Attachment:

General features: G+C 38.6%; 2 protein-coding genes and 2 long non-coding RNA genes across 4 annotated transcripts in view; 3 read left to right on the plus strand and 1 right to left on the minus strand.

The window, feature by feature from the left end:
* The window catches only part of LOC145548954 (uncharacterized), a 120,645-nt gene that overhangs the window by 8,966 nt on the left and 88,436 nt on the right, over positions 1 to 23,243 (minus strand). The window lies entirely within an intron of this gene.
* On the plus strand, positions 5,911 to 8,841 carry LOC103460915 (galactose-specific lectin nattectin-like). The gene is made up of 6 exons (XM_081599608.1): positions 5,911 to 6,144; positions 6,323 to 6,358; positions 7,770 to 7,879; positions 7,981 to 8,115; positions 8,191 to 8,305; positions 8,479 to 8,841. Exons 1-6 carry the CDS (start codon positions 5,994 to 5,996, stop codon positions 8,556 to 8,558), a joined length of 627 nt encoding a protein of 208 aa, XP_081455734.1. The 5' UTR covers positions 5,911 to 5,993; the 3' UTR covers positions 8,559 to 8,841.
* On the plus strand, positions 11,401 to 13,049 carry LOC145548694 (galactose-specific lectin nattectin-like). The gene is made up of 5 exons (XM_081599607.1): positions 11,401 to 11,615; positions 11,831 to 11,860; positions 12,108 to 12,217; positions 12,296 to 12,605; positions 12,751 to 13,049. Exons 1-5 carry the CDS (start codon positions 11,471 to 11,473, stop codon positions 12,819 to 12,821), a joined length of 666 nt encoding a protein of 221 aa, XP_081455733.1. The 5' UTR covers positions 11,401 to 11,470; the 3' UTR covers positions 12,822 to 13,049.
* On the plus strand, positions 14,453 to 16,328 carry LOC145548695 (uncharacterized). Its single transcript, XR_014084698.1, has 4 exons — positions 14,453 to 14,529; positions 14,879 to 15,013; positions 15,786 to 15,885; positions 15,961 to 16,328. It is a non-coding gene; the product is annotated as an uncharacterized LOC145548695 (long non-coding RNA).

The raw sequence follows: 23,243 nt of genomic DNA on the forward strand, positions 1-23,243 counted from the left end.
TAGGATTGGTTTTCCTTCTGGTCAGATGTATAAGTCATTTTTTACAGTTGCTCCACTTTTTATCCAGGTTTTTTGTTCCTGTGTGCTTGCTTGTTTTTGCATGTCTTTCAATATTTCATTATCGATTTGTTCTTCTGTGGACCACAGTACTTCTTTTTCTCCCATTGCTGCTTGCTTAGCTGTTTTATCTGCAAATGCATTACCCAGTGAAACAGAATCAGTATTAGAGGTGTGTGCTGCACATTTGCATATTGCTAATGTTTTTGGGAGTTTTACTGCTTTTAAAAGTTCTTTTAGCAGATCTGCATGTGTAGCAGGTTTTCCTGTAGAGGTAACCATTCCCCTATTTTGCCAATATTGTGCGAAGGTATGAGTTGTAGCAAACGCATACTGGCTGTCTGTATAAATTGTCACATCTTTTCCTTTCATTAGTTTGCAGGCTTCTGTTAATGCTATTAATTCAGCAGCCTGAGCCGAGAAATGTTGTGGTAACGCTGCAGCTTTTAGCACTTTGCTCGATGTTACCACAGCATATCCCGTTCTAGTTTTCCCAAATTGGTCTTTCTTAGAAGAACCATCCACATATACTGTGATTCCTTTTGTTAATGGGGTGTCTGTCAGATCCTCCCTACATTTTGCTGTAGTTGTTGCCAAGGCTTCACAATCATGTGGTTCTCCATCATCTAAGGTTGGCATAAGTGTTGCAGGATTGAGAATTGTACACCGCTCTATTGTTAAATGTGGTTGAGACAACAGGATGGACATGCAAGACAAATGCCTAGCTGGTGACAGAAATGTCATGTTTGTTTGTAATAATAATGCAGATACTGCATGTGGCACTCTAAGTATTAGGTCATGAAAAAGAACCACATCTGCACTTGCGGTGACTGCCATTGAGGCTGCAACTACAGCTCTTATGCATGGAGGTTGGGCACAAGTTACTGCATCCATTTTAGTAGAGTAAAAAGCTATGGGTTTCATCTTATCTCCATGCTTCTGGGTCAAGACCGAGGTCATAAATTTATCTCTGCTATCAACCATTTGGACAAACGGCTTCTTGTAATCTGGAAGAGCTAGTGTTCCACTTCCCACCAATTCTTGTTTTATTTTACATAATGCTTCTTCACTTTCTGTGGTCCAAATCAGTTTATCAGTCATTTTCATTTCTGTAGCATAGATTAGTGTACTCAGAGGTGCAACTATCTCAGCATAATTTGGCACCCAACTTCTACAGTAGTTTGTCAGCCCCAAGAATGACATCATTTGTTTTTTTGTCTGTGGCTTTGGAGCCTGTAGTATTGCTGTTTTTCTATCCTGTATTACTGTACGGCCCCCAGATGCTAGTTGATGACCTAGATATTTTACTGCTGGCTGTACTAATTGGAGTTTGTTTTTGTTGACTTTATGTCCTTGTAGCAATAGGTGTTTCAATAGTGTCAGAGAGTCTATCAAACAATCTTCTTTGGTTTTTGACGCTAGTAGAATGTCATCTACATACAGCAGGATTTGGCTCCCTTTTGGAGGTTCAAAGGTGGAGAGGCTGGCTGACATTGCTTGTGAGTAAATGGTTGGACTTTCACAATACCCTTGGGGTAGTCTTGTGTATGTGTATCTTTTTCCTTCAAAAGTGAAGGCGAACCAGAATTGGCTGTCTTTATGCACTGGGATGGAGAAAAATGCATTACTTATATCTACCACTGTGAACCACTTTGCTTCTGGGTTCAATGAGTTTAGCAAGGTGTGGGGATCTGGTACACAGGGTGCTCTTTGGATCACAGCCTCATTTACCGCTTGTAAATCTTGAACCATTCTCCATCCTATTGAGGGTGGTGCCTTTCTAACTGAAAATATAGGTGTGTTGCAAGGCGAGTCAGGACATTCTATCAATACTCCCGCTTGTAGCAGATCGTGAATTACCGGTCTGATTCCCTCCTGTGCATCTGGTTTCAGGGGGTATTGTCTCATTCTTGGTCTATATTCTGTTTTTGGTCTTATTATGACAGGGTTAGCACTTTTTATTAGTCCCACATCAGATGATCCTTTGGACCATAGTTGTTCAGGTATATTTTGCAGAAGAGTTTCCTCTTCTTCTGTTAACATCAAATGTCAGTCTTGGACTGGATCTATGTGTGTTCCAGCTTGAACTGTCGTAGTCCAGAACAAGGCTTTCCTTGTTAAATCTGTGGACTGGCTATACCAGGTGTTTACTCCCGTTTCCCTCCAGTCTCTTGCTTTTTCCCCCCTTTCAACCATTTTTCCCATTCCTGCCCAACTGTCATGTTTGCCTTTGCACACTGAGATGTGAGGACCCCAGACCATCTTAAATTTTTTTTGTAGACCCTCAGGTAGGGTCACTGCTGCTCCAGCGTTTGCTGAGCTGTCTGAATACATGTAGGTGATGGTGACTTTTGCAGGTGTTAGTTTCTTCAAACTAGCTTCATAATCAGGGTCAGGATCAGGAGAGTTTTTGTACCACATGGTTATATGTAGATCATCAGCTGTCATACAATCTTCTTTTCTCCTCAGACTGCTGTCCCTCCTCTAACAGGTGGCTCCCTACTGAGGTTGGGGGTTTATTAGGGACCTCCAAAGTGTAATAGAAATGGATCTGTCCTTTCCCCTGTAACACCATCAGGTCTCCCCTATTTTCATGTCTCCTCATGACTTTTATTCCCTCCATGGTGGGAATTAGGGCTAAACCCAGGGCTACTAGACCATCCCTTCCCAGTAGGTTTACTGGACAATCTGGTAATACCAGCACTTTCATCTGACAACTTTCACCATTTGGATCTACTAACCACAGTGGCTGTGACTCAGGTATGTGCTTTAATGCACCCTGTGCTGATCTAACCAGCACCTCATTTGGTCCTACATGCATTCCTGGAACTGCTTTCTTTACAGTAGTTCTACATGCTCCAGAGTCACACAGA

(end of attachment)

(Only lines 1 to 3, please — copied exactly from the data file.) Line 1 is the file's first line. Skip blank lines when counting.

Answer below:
General features: G+C 38.6%; 2 protein-coding genes and 2 long non-coding RNA genes across 4 annotated transcripts in view; 3 read left to right on the plus strand and 1 right to left on the minus strand.

The window, feature by feature from the left end:
* The window catches only part of LOC145548954 (uncharacterized), a 120,645-nt gene that overhangs the window by 8,966 nt on the left and 88,436 nt on the right, over positions 1 to 23,243 (minus strand). The window lies entirely within an intron of this gene.